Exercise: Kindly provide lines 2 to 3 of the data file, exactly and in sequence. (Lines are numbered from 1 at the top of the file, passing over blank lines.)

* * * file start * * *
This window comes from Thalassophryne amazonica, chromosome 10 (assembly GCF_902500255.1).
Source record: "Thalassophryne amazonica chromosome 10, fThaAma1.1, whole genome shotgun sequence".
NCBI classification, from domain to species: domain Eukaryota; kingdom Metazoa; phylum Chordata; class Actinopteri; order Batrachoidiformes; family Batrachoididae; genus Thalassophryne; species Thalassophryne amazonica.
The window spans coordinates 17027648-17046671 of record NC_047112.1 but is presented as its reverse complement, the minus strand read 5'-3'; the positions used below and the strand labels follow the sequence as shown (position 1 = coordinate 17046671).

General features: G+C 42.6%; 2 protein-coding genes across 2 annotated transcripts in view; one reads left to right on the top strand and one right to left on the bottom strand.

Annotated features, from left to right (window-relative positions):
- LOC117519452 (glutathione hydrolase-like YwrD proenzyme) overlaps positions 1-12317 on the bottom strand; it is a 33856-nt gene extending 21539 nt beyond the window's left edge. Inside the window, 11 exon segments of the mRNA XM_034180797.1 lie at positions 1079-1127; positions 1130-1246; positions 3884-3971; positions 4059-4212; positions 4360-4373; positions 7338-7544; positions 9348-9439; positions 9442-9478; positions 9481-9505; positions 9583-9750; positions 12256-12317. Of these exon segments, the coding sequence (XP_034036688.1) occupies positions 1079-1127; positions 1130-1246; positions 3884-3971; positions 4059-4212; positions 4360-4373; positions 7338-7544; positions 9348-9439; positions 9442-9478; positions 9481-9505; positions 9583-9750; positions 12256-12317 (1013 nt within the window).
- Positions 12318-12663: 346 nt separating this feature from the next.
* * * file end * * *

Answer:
Source record: "Thalassophryne amazonica chromosome 10, fThaAma1.1, whole genome shotgun sequence".
NCBI classification, from domain to species: domain Eukaryota; kingdom Metazoa; phylum Chordata; class Actinopteri; order Batrachoidiformes; family Batrachoididae; genus Thalassophryne; species Thalassophryne amazonica.